The Chemical Chameleon is a very interesting and beautiful demo to perform. You start with a purple solution and a colorless one. Once you add them together, you get green then yellow. Not as striking as oscillation reactions (in my opinion) but still a very beautiful demo.
- Potassium Permanganate;
- Sodium Hydroxide (Potassium Hydroxide can be used, Ammonia solution should also work);
- Reducing Sugar (Fructose, Glucose, etc.);
- Distilled Water (tap water doesn’t seem to affect the reaction);
The demo itself is pretty much safe. Some precautions are needed while preparing the solutions, though.
- Sodium Hydroxide is corrosive. Gloves, while weighting it, are recommended.
- Potassium Permanganate has a bad tendency for staining everything it comes in contact with. However, only a very small quantity of it is going to be used. Stains in your workplace may be cleaned using a solution of Sodium Metabisulfite.
- Glucose and Fructose may cause Hyperglycemia if you add too much into your cavum oris.
The procedure for this reaction is quite versatile. Meaning you can do this in a multitude of ways. You may change the quantities used to obtain different timings of the color changes, for instance.
The first step is to prepare the solution of Potassium Permanganate. I added a small pinch (something like 200mg) to about 40mL of water.
Then, prepare a solution of 1g of Sodium Hydroxide and 2g of Fructose (if you are using Glucose use exactly the same quantity).
Finally, add about 10mL of the Permanganate solution to the Sugar/Hydroxide solution and watch!
Increasing the quantity of Sodium Hydroxide used accelerates the color changes. In the same manner, decreasing it makes the color changes slower.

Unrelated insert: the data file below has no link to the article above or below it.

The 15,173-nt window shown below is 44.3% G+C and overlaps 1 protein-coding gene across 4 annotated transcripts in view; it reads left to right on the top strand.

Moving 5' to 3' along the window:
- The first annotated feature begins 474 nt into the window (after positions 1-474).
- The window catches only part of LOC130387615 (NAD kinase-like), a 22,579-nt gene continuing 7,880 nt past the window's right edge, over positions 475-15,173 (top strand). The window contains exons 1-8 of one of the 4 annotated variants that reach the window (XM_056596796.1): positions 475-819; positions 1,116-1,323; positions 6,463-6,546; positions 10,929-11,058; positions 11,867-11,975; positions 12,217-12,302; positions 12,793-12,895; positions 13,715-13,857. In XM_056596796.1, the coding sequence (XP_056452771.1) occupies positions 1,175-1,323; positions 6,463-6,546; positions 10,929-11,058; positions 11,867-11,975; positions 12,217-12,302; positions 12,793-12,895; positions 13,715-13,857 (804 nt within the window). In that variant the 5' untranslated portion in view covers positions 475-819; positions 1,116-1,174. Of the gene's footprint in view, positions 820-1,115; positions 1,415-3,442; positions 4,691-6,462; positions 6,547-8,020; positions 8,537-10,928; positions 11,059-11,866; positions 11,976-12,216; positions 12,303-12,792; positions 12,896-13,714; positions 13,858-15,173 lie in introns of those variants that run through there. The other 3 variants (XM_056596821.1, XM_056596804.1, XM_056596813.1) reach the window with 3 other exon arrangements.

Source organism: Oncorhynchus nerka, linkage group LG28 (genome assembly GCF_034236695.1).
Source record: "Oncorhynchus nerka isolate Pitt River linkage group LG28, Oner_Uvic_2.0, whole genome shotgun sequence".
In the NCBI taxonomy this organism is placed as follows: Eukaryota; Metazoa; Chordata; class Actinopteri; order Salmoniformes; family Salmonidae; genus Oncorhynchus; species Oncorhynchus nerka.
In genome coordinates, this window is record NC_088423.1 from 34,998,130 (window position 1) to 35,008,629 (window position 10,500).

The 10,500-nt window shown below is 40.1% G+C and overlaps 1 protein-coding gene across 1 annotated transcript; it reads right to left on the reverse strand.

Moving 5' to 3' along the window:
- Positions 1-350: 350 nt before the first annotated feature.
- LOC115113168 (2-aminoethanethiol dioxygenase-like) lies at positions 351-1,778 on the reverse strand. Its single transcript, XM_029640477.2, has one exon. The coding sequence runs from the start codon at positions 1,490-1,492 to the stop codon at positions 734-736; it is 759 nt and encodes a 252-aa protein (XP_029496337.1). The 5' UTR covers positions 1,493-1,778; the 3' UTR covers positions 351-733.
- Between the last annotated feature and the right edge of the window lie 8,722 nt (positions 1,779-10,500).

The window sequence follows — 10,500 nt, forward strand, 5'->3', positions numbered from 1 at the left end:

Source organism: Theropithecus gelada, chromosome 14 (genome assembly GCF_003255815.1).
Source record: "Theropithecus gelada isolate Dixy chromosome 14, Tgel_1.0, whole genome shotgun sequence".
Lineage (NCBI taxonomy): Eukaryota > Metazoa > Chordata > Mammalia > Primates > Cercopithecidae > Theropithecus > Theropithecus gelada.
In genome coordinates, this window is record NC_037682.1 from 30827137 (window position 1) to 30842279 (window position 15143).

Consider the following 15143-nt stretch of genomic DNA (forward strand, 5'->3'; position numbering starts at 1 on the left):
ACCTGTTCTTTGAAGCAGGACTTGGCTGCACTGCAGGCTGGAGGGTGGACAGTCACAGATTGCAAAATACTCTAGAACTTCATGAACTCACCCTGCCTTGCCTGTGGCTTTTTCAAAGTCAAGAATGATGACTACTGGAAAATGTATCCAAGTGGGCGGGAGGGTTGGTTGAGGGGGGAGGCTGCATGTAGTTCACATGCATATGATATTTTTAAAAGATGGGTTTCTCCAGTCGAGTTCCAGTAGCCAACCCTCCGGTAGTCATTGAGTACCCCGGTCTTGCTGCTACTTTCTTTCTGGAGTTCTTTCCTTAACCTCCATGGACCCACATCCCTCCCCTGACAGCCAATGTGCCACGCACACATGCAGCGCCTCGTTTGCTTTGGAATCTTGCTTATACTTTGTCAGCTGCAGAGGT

There are people who prefer to do this reaction in a “reverse” manner. The Permanganate goes into the 250mL of water and the Sugar/Hydroxide goes into the 40mL of water. Adding the 40mL solution to the 250mL one starts the reaction.
I recorded a small demonstration of the reaction. Shaking is optional. Not shacking the reaction vessel can actually make the reaction more beautiful.
Potassium Permanganate is a strong oxidizer, able to oxidize a Reducing Sugar (Fructose or Glucose, for instance). However, the Permanganate ion gets reduced all the way into Manganese Dioxide (MnO2) in different steps.
I’ll try to summarize said steps:
- First, Permanganate gets reduced into Hypomanganate, which is blue. This results in a bluish color.
Permanganate, MnO4–, Mn7+ –> Hypomanganate, MnO43-, Mn5+
- The concentration of Hypomanganate, thus, increases. Now, both Hypomanganate and Permanganate can be reduced. This “allows” the Permanganate to follow another path of reduction, producing green Manganate. The solution turns green.
Permanganate, MnO4–, Mn7+ –> Manganate, MnO42-, Mn6+
- Finally, the intermediates get reduced all the way to Manganese Dioxide. This produces the yellow color (Manganese Dioxide is actually brown, but the suspension of fine particles of this substance makes the solution light brown/yellow):
Hypomanganate, MnO43-, Mn5+ –> Manganese Dioxide, MnO2, Mn2+
Manganate, MnO42-, Mn6+–> Manganese Dioxide, MnO2, Mn2+
The oxidation products of the Reducing Sugar are mainly Glucoronic Acid (if Glucose is used) or Fructonic Acid (if Fructose is used) along with some Arabinonic Acid and even Formic Acid. The Hydroxide used keeps the pH high.
Note: Glucose and Fructose are isomers, having the same atoms, therefore the same molecular weight. That`s why the amount of substance one should use is the same for both of them.
As always, if you have any doubts feel free to comment. Please leave some feedback.